Single Source Indexes

Many publishers of technical material are now publishing in more than one format, e.g. print, Adobe Acrobat (PDF), HTML, HTML Help and XML. Typically, a master document is first created in a package such as Adobe FrameMaker or Microsoft Word. The master document is then converted into different formats for publishing.

Indexes are often the Achilles heal of such a process, because indexes can rarely be converted like regular material. Indexes usually have to be regenerated or recreated within the new format rather than simply converted from an existing file.

Single source indexes must address two major issues:

  1. how to handle multiple reference locators (e.g. page numbers or hypertext links) following an index heading
  2. where the reference locators should link back to in the document
In print indexes, an index heading can be followed by several page numbers, but in online indexes what do you use? Some systems insert false “page numbers” (e.g. 1, 2, 3) or symbols (e.g. #). Or, you may only be allowed one reference locator for each index heading. Help systems may use the title from the particular help topic as the reference locator. In this case, the title of the help topic acts as an index subheading or sub-subheading.

Page numbers in print indexes take the user to a particular page where the user then looks for the particular reference. The header and footer on the printed page inform the user of where he or she is. But, online documents (except some PDF files) have no page numbers, headers or footers.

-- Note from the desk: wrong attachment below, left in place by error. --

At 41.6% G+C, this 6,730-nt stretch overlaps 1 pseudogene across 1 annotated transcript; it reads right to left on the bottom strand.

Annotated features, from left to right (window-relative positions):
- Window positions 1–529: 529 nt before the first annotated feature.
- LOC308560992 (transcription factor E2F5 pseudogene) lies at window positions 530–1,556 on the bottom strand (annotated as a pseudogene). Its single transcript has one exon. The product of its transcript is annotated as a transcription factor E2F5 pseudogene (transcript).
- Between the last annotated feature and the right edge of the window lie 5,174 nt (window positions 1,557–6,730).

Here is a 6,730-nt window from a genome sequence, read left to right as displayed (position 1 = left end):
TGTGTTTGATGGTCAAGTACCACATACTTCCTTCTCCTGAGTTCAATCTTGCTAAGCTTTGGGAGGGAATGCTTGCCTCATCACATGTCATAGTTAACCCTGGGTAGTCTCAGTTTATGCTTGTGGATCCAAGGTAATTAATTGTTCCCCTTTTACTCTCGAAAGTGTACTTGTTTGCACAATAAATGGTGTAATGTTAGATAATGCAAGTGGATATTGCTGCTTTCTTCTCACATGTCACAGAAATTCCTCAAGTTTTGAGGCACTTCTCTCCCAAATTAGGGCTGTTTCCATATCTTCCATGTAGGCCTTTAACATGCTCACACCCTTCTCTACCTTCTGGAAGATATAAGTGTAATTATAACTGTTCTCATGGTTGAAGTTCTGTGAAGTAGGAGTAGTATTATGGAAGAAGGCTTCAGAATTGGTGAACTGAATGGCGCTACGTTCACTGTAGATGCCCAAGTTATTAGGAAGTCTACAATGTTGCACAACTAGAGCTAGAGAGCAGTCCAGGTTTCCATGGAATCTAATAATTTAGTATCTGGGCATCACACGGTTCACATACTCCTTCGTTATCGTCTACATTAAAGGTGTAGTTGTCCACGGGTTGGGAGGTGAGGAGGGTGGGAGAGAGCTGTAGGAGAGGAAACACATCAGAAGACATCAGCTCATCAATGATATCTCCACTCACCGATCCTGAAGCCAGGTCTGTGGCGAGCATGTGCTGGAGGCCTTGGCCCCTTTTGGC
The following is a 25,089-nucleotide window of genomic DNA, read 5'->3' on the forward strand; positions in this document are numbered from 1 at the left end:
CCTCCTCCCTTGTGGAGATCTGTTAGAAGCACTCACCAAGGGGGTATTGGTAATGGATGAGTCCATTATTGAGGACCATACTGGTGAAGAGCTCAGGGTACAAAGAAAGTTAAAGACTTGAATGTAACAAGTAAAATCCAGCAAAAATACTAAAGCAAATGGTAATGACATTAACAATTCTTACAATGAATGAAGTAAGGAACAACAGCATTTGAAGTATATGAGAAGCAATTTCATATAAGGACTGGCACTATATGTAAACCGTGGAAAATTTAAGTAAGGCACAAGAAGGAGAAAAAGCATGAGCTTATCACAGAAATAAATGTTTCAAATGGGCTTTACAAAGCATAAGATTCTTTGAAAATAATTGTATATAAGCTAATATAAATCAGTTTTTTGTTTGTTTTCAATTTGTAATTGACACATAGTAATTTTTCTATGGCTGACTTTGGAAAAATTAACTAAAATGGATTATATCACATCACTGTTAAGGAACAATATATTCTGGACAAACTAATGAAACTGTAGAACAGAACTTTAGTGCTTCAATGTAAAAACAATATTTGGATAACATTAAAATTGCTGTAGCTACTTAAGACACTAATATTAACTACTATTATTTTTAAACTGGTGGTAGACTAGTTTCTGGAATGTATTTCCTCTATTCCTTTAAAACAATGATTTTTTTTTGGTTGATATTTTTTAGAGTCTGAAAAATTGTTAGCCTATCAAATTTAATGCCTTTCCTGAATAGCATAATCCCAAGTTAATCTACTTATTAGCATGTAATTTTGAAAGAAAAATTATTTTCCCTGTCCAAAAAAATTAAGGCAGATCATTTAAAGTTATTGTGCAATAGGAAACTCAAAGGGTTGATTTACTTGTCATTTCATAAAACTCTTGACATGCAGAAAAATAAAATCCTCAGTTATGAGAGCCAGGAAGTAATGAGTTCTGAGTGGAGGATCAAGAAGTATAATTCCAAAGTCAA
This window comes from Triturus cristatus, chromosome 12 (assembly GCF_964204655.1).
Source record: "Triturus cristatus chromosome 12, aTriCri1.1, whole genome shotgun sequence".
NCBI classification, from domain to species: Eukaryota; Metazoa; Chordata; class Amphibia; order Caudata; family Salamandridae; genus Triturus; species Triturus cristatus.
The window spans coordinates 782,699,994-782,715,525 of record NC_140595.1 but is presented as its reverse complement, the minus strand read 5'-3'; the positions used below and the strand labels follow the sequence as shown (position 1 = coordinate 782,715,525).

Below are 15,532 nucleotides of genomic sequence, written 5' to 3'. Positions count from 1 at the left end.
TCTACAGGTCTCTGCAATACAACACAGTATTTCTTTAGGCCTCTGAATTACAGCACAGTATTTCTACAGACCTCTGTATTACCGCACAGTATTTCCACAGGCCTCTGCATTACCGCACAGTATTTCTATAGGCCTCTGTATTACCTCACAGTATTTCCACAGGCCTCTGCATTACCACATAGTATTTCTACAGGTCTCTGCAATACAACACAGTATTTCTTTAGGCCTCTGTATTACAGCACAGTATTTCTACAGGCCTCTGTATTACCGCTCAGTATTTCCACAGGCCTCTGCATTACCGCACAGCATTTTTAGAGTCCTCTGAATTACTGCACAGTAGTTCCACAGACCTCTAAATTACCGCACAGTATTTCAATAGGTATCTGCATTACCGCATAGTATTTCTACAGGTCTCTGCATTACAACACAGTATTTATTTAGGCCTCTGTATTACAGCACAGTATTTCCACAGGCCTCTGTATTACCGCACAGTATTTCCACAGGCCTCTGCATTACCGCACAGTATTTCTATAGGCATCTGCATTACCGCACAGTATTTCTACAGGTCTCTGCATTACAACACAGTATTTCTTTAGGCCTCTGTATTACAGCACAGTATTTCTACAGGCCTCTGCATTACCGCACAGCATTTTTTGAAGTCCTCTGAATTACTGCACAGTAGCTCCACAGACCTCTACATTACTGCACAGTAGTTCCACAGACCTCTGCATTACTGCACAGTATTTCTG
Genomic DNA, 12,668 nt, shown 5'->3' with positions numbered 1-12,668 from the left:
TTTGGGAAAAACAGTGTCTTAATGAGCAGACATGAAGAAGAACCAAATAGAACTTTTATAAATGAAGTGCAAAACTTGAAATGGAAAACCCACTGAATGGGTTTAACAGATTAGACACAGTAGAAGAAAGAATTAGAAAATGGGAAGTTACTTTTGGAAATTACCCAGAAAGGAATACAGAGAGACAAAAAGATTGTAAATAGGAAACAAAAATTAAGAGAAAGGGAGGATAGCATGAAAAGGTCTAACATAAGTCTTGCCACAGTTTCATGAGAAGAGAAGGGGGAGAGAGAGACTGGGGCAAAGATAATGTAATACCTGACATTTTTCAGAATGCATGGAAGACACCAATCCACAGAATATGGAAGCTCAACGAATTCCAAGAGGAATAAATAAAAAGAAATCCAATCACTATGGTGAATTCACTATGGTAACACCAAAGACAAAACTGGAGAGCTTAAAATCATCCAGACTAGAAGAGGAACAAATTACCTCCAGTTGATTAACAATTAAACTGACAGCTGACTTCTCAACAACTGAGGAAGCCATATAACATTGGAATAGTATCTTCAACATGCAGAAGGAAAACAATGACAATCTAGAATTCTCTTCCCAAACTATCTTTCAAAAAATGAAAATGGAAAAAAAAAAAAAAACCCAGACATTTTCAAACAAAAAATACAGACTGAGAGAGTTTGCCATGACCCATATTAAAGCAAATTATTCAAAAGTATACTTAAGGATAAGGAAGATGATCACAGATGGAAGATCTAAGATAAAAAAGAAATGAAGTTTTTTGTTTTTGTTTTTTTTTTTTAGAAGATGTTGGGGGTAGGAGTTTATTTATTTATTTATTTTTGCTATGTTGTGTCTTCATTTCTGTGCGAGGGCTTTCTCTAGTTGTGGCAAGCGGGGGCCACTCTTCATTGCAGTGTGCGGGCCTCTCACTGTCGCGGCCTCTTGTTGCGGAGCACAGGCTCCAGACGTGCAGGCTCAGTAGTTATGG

To what should the hypertext links in an online index point to? If they point to particular paragraphs, the user can become disoriented. If the online “pages” are short, it can be better to link to the top of the online page or help topic. If the online pages are long, as can happen when legacy documents are converted to online, then the document headings can be a good choice. Either way, the reference locators in the index may point to different places in the document depending on whether the format is print or online. Also, page ranges used in printed documents make little sense in HTML or HTML Help.

The basic mechanics of creating or generating the index in different document formats can lead to challenges. It’s a wise idea to test your conversion software early. Check that your software handles the following correctly:

  1. “See” and “See also” cross-references
  2. subheadings
  3. headings with multiple reference locators
  4. page ranges
  5. main headings with multiple reference locators where the main heading also has subheadings
Indexes play a key role in successful business and technical publications. Good advance planning and testing are essential for indexes used in single source documents.

Fred Brown
Allegro Technical Indexing
(613) 728-9373

April, 2002
Allegro Time!

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